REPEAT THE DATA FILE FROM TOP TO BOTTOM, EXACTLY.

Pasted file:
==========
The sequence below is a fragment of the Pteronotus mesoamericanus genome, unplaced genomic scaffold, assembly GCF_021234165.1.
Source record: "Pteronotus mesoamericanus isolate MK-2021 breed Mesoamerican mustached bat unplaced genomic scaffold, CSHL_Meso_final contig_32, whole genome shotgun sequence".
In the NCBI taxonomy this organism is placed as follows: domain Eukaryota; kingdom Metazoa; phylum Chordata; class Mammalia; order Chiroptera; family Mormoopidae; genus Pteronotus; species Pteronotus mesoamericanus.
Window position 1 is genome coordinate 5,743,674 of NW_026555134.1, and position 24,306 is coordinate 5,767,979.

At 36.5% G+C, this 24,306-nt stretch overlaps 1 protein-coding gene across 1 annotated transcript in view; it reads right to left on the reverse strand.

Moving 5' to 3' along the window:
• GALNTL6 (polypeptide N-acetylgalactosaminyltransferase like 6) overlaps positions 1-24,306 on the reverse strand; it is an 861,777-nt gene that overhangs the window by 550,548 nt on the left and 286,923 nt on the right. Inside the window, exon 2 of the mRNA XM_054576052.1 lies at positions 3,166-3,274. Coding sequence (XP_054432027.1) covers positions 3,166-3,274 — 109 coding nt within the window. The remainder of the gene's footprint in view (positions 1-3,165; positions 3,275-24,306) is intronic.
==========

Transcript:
The sequence below is a fragment of the Pteronotus mesoamericanus genome, unplaced genomic scaffold, assembly GCF_021234165.1.
Source record: "Pteronotus mesoamericanus isolate MK-2021 breed Mesoamerican mustached bat unplaced genomic scaffold, CSHL_Meso_final contig_32, whole genome shotgun sequence".
In the NCBI taxonomy this organism is placed as follows: domain Eukaryota; kingdom Metazoa; phylum Chordata; class Mammalia; order Chiroptera; family Mormoopidae; genus Pteronotus; species Pteronotus mesoamericanus.
Window position 1 is genome coordinate 5,743,674 of NW_026555134.1, and position 24,306 is coordinate 5,767,979.

At 36.5% G+C, this 24,306-nt stretch overlaps 1 protein-coding gene across 1 annotated transcript in view; it reads right to left on the reverse strand.

Moving 5' to 3' along the window:
• GALNTL6 (polypeptide N-acetylgalactosaminyltransferase like 6) overlaps positions 1-24,306 on the reverse strand; it is an 861,777-nt gene that overhangs the window by 550,548 nt on the left and 286,923 nt on the right. Inside the window, exon 2 of the mRNA XM_054576052.1 lies at positions 3,166-3,274. Coding sequence (XP_054432027.1) covers positions 3,166-3,274 — 109 coding nt within the window. The remainder of the gene's footprint in view (positions 1-3,165; positions 3,275-24,306) is intronic.